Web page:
Many of us cannot work or cannot work right now. Please always remember that our worth is never measured by the work we do. Our value to society can never be represented in “net payments,” despite the way social security and welfare departments can sometimes make us feel. And yet, more people with CF are in some form of work than ever before. It’s exciting! I think it’s time to have these conversations, about our futures and our ambitions. It’s time to address the challenges and to question how each of us can find work that works for us.

To read more about my projects — some of which I’d love your involvement in, such as the book I am writing — visit


Note: Cystic Fibrosis News Today is strictly a news and information website about the disease. It does not provide medical advice, diagnosis, or treatment. This content is not intended to be a substitute for professional medical advice, diagnosis, or treatment. Always seek the advice of your physician or other qualified health provider with any questions you may have regarding a medical condition. Never disregard professional medical advice or delay in seeking it because of something you have read on this website. The opinions expressed in this column are not those of Cystic Fibrosis News Today, or its parent company, BioNews Services, and are intended to spark discussion about issues pertaining to cystic fibrosis.


Gisele Lapointe avatar

Gisele Lapointe


I don't have CF myself, but unhappily I gave birth to a daughter who was diagnosed at the age of 19, and she suddenly had to envision the possibility of dying in a relatively short time. Yet, she graduated, worked, married and had 3 children. At the age of 40 it became obvious that the disease was gaining ground and therefore it was urgent to get new lungs. Alas, it was too late to wait for a cadaver transplant, so she was transplanted a lobe from both her brother and her husband (a just approved transplant done at USC). She survived 2 years. That was 15 years ago. Since then I have kept abreast of the many encouraging developments that have been tried, encouraged, approved and look promising, and I am wondering "what if a cure is found in the next 10 years? Since the gene was identified in 1989 so much progress has been achieved. I may be delusional but I am more and more convinced that this may be possible.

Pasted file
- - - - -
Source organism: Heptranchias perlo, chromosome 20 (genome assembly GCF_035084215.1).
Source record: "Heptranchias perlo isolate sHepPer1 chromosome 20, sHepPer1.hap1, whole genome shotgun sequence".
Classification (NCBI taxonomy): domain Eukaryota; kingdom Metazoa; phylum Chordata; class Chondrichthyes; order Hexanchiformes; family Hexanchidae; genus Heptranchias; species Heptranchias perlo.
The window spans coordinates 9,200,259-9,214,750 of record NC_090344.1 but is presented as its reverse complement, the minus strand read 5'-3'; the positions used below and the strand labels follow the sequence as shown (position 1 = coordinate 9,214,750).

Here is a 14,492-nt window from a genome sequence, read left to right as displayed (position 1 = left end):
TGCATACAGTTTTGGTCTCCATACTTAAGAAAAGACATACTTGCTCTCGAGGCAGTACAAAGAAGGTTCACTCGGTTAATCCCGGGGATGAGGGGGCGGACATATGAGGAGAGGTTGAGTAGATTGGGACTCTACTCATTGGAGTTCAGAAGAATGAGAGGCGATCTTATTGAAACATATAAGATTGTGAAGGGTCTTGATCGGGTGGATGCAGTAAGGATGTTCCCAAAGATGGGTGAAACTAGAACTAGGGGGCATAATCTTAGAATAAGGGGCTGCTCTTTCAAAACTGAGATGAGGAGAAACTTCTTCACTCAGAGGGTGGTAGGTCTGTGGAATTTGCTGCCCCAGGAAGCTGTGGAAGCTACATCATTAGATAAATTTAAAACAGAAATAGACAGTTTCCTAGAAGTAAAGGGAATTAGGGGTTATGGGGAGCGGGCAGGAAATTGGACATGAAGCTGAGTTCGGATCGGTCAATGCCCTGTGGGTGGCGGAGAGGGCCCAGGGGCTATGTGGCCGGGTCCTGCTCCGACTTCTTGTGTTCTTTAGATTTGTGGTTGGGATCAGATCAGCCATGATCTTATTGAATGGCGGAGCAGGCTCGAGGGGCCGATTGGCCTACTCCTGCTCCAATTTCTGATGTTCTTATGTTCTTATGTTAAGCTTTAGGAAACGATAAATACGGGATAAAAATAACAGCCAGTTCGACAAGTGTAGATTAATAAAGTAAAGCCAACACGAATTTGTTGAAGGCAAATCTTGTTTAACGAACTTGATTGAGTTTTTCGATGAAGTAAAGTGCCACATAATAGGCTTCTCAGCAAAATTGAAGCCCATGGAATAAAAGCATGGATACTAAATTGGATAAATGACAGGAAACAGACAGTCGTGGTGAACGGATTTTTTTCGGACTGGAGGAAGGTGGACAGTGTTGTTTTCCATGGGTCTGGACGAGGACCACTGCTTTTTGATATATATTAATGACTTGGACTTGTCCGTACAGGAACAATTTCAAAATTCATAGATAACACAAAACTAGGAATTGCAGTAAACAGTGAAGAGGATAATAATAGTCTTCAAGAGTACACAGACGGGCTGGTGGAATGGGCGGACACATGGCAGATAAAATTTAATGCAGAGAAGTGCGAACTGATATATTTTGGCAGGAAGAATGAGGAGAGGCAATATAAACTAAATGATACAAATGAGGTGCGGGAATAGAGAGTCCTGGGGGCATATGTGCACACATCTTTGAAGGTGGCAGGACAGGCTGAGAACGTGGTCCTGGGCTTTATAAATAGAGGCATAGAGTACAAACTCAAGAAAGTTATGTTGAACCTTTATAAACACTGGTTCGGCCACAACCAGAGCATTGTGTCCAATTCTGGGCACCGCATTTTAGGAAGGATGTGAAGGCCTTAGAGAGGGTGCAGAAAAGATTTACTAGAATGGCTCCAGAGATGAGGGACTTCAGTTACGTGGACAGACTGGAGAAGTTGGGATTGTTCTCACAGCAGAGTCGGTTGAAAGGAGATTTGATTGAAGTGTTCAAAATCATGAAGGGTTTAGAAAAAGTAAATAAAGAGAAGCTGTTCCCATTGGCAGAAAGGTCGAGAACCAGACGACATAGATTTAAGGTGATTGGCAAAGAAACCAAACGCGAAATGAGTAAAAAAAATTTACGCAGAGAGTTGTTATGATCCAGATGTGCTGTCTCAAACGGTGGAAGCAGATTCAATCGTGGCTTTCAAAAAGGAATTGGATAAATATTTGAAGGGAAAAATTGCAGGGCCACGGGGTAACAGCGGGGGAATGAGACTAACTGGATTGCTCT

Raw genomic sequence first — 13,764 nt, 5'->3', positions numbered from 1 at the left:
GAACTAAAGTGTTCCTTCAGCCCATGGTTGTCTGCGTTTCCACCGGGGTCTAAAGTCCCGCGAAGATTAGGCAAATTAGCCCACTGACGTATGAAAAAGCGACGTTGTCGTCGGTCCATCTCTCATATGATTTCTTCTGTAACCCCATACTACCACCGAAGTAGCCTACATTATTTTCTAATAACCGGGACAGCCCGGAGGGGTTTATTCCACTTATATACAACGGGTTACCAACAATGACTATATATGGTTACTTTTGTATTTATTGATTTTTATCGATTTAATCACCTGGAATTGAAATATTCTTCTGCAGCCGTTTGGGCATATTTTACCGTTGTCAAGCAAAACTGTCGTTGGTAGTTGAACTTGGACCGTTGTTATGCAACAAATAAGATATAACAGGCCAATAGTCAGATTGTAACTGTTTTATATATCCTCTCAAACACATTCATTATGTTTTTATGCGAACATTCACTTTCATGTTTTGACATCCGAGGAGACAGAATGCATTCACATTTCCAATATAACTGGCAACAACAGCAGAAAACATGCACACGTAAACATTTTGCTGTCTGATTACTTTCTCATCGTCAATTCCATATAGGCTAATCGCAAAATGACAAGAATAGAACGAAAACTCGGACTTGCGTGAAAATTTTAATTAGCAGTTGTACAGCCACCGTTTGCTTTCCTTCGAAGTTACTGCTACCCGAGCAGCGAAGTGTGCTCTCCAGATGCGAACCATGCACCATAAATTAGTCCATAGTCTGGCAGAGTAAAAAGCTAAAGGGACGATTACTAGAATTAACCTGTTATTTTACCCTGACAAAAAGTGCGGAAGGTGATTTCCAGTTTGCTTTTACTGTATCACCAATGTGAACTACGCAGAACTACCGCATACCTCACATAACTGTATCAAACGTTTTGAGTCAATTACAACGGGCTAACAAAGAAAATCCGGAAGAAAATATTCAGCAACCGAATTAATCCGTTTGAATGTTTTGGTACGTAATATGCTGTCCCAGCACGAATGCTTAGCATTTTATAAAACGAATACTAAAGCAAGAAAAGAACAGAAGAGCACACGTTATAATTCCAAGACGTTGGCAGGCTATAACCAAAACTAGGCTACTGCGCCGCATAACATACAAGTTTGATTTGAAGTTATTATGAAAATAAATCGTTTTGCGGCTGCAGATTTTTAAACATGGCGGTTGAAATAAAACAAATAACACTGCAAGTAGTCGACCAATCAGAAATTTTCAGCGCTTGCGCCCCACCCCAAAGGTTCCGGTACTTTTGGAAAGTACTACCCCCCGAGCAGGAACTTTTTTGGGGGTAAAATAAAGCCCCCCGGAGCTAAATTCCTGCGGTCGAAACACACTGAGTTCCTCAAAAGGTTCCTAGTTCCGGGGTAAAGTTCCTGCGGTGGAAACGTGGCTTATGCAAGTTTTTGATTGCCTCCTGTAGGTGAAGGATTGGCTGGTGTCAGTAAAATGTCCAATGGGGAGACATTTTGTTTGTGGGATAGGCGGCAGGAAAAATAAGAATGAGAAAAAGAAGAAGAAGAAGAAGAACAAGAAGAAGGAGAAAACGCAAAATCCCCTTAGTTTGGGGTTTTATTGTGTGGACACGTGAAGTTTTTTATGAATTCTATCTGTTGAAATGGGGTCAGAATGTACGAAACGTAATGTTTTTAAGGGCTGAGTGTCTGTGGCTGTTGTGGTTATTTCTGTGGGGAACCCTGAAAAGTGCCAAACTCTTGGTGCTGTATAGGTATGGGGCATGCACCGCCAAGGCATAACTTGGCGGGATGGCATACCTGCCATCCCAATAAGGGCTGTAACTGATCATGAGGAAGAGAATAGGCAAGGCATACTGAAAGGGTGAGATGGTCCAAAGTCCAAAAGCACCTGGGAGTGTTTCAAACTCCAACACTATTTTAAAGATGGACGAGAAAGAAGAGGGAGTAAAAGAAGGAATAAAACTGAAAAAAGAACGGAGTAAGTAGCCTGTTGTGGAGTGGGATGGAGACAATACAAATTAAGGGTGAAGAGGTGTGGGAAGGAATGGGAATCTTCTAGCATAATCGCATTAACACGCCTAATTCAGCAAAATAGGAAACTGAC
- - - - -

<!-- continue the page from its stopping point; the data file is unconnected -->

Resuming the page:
I wish you the best of luck and will be following your journey with great interest.

Sherri Compeau avatar

Sherri Compeau

Thank You Gisele for your kind words. I am, also, sorry about your daughter. I am 46 years old with CF. I was diagnosed in 1973 when I was 3 months old. I wasn't able to have children. I am glad she was able to; so that, you are able to see her in them. We are living in a time of Great Accomplishments. I am optimistic on the long life I will be able to live with them. But nothing beats the Love of ones family to give a reason to live. Don't underestimate the power of God and Love. Thank You again.